1965 Aston Martin DB5 Vantage Convertible Registration no. VDB 5 Chassis no. DB5C/2118/R Engine no. 400/2370/V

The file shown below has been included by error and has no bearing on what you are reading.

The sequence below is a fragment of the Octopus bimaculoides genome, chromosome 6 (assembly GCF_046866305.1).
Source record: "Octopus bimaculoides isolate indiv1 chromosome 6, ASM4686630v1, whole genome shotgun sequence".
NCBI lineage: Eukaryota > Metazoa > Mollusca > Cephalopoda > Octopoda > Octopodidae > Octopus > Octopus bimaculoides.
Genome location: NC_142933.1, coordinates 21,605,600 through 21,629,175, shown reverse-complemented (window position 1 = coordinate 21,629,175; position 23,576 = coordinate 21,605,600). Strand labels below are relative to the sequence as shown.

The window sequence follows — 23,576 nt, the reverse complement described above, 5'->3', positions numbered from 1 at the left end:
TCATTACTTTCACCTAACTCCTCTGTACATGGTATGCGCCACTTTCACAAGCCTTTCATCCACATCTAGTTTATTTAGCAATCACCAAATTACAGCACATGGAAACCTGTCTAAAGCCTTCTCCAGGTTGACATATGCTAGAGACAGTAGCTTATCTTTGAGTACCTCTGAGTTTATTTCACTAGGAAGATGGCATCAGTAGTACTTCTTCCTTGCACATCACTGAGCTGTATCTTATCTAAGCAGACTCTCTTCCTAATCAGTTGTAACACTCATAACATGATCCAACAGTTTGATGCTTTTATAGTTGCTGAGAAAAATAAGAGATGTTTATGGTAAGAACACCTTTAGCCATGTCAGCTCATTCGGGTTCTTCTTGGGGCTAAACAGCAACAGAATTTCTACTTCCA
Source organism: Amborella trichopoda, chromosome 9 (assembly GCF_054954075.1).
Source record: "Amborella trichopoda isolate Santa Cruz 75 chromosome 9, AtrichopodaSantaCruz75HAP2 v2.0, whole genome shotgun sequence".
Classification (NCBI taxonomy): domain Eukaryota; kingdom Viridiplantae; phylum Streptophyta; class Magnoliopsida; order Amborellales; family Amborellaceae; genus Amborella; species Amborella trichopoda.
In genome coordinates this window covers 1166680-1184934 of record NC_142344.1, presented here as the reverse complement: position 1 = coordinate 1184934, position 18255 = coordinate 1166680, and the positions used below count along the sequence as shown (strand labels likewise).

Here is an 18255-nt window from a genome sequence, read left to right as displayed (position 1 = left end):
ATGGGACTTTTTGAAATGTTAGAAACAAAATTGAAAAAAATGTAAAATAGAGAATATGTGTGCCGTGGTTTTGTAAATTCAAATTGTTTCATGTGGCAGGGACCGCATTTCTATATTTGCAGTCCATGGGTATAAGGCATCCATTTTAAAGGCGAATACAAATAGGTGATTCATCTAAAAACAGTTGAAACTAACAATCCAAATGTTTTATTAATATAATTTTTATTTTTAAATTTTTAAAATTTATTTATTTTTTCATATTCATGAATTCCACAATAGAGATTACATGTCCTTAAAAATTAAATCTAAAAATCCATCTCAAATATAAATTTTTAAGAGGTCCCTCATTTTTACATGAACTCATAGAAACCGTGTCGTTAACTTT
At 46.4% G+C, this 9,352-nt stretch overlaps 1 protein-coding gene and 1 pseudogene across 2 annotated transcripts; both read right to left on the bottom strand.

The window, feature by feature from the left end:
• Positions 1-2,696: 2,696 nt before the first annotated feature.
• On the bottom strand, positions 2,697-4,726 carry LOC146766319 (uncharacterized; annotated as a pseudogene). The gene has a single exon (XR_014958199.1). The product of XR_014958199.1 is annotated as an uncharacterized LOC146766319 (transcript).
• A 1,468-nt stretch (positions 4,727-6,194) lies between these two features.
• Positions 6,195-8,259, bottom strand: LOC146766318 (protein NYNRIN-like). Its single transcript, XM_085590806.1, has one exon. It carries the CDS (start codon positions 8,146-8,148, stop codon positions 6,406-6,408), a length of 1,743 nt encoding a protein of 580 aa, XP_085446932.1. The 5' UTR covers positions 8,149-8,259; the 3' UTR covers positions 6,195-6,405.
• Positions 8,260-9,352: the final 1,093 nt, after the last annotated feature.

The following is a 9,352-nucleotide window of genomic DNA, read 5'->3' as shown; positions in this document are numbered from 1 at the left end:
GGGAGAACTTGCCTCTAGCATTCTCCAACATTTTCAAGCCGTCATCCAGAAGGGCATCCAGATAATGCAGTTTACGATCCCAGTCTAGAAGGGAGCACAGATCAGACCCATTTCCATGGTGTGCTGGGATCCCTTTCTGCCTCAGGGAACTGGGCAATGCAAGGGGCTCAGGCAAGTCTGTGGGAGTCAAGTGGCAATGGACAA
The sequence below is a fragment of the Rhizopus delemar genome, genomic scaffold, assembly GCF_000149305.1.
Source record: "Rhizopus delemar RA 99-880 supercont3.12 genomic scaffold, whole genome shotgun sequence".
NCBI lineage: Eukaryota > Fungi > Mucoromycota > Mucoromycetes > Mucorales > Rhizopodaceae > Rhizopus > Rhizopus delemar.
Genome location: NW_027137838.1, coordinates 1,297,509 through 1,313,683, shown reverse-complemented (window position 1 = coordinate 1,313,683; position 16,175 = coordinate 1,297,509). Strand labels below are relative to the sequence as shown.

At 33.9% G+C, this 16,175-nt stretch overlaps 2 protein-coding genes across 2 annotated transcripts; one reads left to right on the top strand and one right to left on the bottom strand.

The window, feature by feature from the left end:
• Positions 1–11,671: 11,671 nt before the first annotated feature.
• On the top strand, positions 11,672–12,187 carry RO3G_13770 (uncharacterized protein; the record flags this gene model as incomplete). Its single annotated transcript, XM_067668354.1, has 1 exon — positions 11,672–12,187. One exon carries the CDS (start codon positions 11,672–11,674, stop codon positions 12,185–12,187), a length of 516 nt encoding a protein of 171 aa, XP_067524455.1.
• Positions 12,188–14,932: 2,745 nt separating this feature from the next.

'Like all classic GT cars, it combines enormous speed with comfort and the more you put into your driving, the more the car returns for your entertainment. And the DB5 really is entertaining to anyone who can exploit its outstanding performance, handling and brakes. It will also carry four people (just) and a fair amount of luggage so the merits of family transport (if need be) have not been entirely sacrificed to speed and elegant looks.' Motor. Aston Martin's post-war evolution took a giant step forward with the launch of the DB4 in 1958. Classically proportioned, the Touring-designed body established an instantly recognisable look that would stand the marque in good stead until 1970. The engine was still an all-alloy twin-overhead-camshaft 'six' but the old W O Bentley-designed 3.0-litre unit had been superseded by a new design by Tadek Marek. Proven in racing before it entered production in the DB4, the new 3,670cc engine featured 'square' bore and stroke dimensions of 92x92mm and developed its maximum power of 240bhp at 5,500rpm. The David Brown gearbox was a new four-speed all-synchromesh unit. Touring's Superleggera body construction, which employed a lightweight tubular structure to support the aluminium-alloy body panels, was deemed incompatible with the DB2/4-type multi-tubular spaceframe, so engineer Harold Beach drew up an immensely-strong platform-type chassis. Independent front suspension was retained, the DB2/4's trailing links giving way to unequal-length wishbones, while at the rear the DB4 sported a live axle located by a Watts linkage instead of its predecessor's Panhard rod. Five series were built as the model gradually metamorphosed into the DB5, which thus represented a further evolution of the DB4 rather than the beginning of an entirely new model line. Introduced in July 1963, the Aston Martin DB5 boasted a 4.0-litre engine, this enlarged unit having been seen first in the Lagonda Rapide of 1961. Equipped with three SU carburettors, the '400' engine produced 282bhp at 5,500rpm and was mated to a four-speed/overdrive gearbox, a 'proper' ZF five-speed unit being standardised later. Outwardly there was little to distinguish the DB5 from the final Series 5 DB4 apart from twin fuel filler caps, though these had already appeared on some cars. Beneath the skin however, there were numerous improvements including alternator electrics, Girling disc brakes instead of Dunlops, Sundym glass, electric windows and an oil pressure gauge as standard equipment. From September 1964 the 314bhp, triple-Weber Vantage engine became available and was fitted to a total of 95 cars. The DB5 was also offered in convertible form (the 'Volante' name would not be applied to the soft-top Aston until the DB6's arrival) while independent coachbuilder Harold Radford offered a shooting brake conversion. 1,021 DB5s were manufactured between July 1963 and September 1965, a total that included 23 convertibles and 12 shooting brakes. One of only a tiny handful originally built with the Vantage engine, this ultra-rare DB5 convertible was purchased by the present owner in 1992 from Paradise Garage, London. Three previous owners are recorded, the immediately preceding being a George Goddard, of Iver, Buckinghamshire. On acquisition the DB5 was collected by Aston Martin Works Service and over the course of the next two years a complete 'last nut and bolt' restoration was carried out at Newport Pagnell. Returned annually to Works Service for servicing and MoT testing, the car was used sparingly over the years until 2004 when another 'body-off' restoration was completed by Aston Service Hamburg, including a full engine rebuild to 'lead-free' specification. The bumpers were re-chromed during the process but the interior, which had been restored by Works Service in 1994, was left untouched. The convertible hood, Borrani wire wheels and correct Michelin tyres are among new parts fitted, while a concealed FM radio and speakers, rear centre armrest, chromed hood frame and grey flannel headlining are the only notified deviations from factory specification. A credit to its restorers, the car was a worthy invitee to the prestigious Villa d'Este Concours d'Elegance in 2009. The car retains its original registration 'VDB 5' and is offered with current road fund licence, MoT to September 2010 and Swansea V5. There are bills on file relating to the 1990s restoration at Works Service totalling £55,000, plus various invoices for maintenance works over the period 2000-2003 from Aston Service Hamburg and others totalling circa 36,000 (approximately £29,700) for the 2004 rebuild. Fewer than 3,000 miles have been covered since the latter's completion and the car is presented in superb condition throughout, starting first time 'on the button', displaying regulation oil pressure and driving without fault. Indeed, the enthusiast vendor says that he would willingly sell the Aston to his best friend, such is his confidence in it. What higher recommendation can there be?